We then began with systems that are already set up for elimination – where either the x coefficients or y coefficients are already opposites. This was the step I missed last time. This was easy for my students.

Then we moved into how you can GENERATE this opposite effect if it isn’t there to begin with. I think one of the issues is that my students just aren’t fluent enough in multiples to think through this well. “What do 8 and 12 both go into?” is the hardest question in the world for them. I think I need to bring multiplication tables into this the next time I teach it. Anyways, we practiced just getting these opposites a few times, and then went into the last page of notes which is three examples of completing the elimination method all the way through to a solution.

I think part of my issue with teaching elimination is that it is my personal preference for a solution method when I solve systems myself, and so I do it so automatically that I think I have trouble thinking through all of the intricacies that my students are going to struggle with. Would love to accept suggestions from people on this one!

Skill 6: I can write and solve a system of equations to represent a situation

I didn’t change these last two pages at all from the last time I taught this. I did, however, struggle to get students to actually consider the most efficient method when they were solving systems. I tell them that they can choose whatever method they want to use, but I kind of screwed myself over with that statement when several of my students decided they were going to solve every single system by graphing it – and they were not quite proficient in graphing. I ended up encouraging them to look back at these notes and having them think about what they system was “set up for” and I won some of them over. The main issue was that they wanted to use graphing every time (or some of them were on team substitution or team elimination), but they really only knew how to use that method if the system was already set up for it. So they would go, “I want to graph this system but what is the y intercept” and I would respond “that equation is not in slope intercept form” and then they would give up. I’ll have to work on that.

 

You can find the files for these pages here, including a subfolder with the previous versions of the pages.

 

 

 

Student Proficiency Logs: A Journey

If you have been following my Interactive Notebook posts closely, you will have caught a hint of this journey that I’ve been on. It really begins last year, before I was using INBs in all of my classes, and it did not involve INBs at the time.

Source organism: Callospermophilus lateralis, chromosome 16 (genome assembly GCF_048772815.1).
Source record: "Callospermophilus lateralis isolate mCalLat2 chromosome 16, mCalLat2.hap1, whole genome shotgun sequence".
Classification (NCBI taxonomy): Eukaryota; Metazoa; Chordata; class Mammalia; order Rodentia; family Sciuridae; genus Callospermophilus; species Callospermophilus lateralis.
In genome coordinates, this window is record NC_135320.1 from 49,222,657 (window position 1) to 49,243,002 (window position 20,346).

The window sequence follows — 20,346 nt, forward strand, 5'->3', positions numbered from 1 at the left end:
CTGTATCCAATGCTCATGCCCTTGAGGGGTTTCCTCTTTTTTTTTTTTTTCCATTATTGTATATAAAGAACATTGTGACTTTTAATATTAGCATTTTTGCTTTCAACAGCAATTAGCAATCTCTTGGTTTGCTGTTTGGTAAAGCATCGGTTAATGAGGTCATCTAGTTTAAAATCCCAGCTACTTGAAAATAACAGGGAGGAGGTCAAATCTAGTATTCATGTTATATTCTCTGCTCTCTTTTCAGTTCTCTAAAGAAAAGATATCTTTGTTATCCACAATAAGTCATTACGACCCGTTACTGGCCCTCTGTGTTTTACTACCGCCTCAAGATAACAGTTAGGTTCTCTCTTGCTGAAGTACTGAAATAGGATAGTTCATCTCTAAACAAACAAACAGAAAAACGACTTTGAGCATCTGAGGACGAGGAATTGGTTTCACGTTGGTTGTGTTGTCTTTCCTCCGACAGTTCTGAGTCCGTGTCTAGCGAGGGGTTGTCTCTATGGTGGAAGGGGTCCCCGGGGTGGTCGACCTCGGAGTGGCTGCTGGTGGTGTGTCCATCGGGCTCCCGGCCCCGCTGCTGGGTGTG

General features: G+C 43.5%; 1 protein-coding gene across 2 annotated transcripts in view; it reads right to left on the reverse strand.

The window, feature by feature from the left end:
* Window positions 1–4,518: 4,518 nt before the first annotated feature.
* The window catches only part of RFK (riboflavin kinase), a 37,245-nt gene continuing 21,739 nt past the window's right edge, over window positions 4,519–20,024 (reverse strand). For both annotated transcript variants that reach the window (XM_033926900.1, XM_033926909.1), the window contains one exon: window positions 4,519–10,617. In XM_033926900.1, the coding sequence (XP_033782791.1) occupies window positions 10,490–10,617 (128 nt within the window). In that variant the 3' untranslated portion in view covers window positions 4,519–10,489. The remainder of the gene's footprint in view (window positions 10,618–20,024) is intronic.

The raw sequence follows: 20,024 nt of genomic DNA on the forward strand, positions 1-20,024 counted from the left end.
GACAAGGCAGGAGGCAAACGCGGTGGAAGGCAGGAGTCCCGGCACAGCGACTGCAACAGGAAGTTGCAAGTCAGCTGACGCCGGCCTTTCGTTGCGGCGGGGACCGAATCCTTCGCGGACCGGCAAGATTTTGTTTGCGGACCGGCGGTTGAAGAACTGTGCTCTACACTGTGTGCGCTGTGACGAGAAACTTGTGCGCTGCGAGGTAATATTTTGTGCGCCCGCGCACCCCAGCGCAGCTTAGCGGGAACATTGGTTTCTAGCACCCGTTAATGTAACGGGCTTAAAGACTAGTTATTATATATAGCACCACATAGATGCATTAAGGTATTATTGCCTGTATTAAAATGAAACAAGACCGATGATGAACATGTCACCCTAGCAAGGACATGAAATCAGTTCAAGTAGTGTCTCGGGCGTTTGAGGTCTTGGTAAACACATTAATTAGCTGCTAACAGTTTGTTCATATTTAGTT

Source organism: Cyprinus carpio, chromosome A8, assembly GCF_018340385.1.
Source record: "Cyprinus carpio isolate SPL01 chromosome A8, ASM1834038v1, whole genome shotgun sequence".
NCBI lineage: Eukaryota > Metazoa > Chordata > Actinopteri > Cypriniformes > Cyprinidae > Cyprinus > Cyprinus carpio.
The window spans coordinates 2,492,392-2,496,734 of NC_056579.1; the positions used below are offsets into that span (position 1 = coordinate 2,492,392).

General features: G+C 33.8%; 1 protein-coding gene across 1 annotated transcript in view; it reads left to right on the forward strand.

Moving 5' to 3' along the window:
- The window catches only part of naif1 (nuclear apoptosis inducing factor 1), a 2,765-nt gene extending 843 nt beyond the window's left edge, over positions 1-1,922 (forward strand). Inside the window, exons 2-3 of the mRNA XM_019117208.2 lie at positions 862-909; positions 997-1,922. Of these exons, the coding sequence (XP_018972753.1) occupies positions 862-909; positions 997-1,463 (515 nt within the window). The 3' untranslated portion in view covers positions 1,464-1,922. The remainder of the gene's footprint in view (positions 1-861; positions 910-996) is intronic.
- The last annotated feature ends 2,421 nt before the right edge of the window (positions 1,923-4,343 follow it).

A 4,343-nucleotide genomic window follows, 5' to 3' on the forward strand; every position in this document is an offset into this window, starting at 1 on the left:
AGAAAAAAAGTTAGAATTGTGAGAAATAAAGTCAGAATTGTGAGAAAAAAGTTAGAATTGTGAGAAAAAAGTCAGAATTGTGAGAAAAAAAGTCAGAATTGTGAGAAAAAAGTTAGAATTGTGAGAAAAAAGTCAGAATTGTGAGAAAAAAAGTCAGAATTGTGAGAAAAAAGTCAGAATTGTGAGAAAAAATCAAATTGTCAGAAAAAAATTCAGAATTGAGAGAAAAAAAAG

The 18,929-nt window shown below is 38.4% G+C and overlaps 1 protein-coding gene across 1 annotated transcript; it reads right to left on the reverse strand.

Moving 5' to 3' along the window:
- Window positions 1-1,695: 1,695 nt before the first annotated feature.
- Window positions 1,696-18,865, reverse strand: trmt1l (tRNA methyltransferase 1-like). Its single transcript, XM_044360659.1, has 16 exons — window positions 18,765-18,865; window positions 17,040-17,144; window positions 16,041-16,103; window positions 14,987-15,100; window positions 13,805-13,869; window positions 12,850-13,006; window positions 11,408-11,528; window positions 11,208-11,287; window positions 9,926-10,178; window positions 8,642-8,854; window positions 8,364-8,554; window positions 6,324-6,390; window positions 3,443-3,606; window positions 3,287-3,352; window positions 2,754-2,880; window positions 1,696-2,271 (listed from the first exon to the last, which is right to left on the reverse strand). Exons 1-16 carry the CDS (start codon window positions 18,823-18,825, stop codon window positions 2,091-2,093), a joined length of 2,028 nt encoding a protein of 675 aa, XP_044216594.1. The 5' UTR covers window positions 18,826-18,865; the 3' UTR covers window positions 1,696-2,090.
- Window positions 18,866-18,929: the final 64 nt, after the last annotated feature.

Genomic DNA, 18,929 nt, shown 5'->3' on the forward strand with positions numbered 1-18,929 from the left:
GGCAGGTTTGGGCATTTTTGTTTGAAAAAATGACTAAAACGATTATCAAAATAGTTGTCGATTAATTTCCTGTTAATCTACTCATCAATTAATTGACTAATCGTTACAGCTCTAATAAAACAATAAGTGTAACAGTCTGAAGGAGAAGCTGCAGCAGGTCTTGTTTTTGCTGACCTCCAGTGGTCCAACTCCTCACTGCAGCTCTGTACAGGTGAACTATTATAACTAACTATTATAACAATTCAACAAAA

One of my big goals even in my first year teaching was to try to help my students process where they are at in the course. I want them to be able to answer questions like:

  1. How did I do on this assignment?
  2. What does the score I got mean?
  3. What skills do I need more work on?
  4. What am I missing that I need to make up?
  5. What do I understand well / what am I proficient at?
  6. Do I need to schedule myself for Miss Mastalio during intervention period?
  7. What is the end goal of what we’re doing in class?
  8. What are we actually working on in class right now?

My first two years teaching, I printed out student grade reports at the start of each week, passed them out, and answered any questions students had about them. That pretty much only answers questions 1 and 4 on the list above. (Maybe question 6 but we did not have an intervention period then so it didn’t apply.)

During the 2016-2017 and 2017-2018 school years, I created a grade log form to go with this Monday activity. I still printed out grade reports for each student and handed them out on Mondays, but alongside this log page.

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In addition to questions 1 and 4, this now started to address question 5, and 6 came into play as we added a form of our intervention period.

This year, our district is starting the transition to standards based grading. With this change, I have thought a lot more about the meaning of scores and how to effectively communicate goals and proficiency to students.

The past several years, I also had students filling out an opener sheet daily. They were tasked with copying down the opener problem and the lesson objective for the day, 4 out of 5 days every week. This kind of addressed question 8 from the list.

This year, I changed my grading policies so that student practice work does not affect their final grade anymore – only assessment materials do. I knew that this meant it would be hard to convince them of the usefulness of writing down openers and objectives, so I decided to do away with that sheet. We still do an opener and read the objective daily, but we just do them as a class and don’t record them individually. That’s another story as well (perhaps another blog post?) but I think it’s been pretty equal in effectiveness to what I was doing before, plus I don’t have to grade 60 opener sheets every Friday.

I also started using INBs with all of my classes this year, so my thought was that I could incorporate the grade log and the opener sheet components into something in their INB. The start of this school year got away from me, so I didn’t quite get this done. My index pages for my INBs do address questions 7 and 8 though – they clearly show all the skills that we are working on day to day, and also describe the big standard that is the end goal of each unit. We talk through how these all fit together each time we add to our INBs. The objectives I post in my classroom are exactly the same wording as our skills in our notebooks. This part of my question list started to fit together nicely.